Improvised weapons, most notably firearms, have gained great popularity in the rural areas of the world. The residents of such areas are generally poor, and cannot afford to buy commercially produced firearms. There is not much access to commercial firearms in these areas anyway.
Presented in this book are improvised firearm designs as developed and hand-built by rural gunsmiths in the Philippines. Neighboring countries such as Bornea, Sumatra, and Malaysia have their own versions of these weapons. They may vary slightly in materials, style, and size. Rural gunsmiths in Pakistan and India also produce variants of these designs, many being of relatively good quality.
Most of the firearms built by villagers in the Philippines are completely handmade. The gun parts are individually cut and formed to shape with hand tools. Screws, rivets, and brazing hold the parts together. Some customers special order their firearms, and provide high quality materials for the gunsmith to work with. Most of the jungle gunsmiths make their living by hand-building firearms, and are accomplished in their work. When given high quality materials to use, as with a special order, they can fabricate firearms of surprising quality.
Consider the source of these weapons. It will often be a small hut furnished with a simple workbench, anvil, vise and blacksmith's furnace. The gunsmith's tools are files, hacksaws, punches, and hammers. Such a basic workshop greatly resembles the blacksmith's shops found in the rural Philippines. No wonder, then, the village blacksmith often builds and sells his own improvised firearms where there is no farm equipment to repair.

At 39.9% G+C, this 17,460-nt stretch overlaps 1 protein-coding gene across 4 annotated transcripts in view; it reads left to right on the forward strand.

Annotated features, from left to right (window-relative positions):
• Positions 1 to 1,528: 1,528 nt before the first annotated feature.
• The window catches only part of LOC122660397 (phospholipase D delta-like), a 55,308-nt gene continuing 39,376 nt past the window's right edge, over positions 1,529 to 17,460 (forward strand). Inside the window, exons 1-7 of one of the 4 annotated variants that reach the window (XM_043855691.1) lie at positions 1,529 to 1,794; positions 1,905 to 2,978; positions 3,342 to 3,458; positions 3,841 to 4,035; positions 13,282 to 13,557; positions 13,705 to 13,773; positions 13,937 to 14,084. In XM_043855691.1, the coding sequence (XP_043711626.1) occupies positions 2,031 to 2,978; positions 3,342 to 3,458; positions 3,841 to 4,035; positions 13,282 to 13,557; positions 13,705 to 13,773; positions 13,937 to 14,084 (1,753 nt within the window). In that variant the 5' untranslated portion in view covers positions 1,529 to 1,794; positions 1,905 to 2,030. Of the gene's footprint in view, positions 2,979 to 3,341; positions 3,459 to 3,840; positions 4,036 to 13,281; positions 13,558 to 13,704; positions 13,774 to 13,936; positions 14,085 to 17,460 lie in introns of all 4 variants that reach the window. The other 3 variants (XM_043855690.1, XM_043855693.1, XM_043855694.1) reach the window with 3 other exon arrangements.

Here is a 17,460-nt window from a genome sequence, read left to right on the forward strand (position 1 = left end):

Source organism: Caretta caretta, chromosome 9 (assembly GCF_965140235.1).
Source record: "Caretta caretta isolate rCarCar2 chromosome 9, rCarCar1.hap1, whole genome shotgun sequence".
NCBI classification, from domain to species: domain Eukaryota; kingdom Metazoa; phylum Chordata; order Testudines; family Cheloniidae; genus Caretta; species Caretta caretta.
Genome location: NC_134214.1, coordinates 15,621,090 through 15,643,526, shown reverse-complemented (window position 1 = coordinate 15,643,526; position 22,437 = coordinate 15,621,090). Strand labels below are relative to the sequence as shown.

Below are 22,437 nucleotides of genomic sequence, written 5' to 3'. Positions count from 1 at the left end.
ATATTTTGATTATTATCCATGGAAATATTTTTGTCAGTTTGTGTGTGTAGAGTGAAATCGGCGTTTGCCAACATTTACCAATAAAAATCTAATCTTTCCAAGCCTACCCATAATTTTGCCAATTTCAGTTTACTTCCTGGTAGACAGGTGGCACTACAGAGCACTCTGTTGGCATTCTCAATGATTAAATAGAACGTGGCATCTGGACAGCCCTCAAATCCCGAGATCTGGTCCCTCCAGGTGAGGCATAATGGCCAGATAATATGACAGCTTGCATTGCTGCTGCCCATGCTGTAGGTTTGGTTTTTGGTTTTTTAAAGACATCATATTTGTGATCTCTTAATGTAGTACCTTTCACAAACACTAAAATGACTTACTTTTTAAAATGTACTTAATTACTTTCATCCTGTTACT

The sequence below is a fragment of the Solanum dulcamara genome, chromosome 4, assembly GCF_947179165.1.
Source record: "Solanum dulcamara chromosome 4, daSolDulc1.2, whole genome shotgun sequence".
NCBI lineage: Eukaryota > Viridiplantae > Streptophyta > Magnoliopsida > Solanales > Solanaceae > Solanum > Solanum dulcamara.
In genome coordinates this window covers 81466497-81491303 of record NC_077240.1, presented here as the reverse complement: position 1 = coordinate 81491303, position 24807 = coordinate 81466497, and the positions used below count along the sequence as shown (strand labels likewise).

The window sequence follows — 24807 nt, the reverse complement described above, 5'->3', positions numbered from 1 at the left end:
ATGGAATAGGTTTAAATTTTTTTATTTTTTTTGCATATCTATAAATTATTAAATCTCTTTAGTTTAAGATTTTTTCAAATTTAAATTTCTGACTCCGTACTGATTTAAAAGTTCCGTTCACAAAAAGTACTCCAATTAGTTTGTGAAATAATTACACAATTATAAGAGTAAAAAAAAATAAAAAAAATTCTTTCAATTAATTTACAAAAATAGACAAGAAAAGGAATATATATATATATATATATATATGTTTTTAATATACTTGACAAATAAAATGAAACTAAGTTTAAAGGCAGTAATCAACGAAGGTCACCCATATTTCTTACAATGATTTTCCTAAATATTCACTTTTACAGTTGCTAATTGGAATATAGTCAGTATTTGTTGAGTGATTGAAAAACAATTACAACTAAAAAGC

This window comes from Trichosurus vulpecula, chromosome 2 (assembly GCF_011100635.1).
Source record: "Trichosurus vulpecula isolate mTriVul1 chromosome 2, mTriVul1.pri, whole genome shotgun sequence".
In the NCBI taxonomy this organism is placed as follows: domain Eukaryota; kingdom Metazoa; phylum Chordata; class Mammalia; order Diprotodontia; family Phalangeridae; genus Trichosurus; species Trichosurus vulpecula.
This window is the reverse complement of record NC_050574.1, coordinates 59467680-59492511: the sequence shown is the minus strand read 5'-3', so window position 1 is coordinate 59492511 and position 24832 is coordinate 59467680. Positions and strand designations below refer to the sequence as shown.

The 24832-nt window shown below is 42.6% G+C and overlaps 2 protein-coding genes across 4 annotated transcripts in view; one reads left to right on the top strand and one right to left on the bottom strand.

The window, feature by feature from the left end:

In urban areas of the Philippines, better equipped improvised gunsmiths also operate. Here they have access to better quality materials, and electricity. Such illegal gunshops are not only found in relatively poor countries, but can be found in any modern nation that restricts the private ownership of firearms.
Many of the Philippino gunsmiths have produced copies of Smith & Wesson and Colt revolvers, and even Colt .45's. The barrels of these handguns are rifled in a crude manner, using improvised techniques. External configurations are well copied, as are barrel and receiver markings. A closer examination will show brazing marks on every joint, especially on the receiver of a revolver. The barrel, and sometimes a ventilated rib, are also brazed in place to the receiver.
An internal examination of a Philippino revolver copy will reveal an entirely simple double-action lockwork. The use of this action precludes the need for internal machining of the receiver. The lockwork resembles that found in Colt revolvers. However, the improvised model has no rebounding hammer; the hammer always rests against the firing pin. This system is very dangerous, and demands that the cylinder be positioned so that the firing pin points between the chambers of the cylinder when not in use.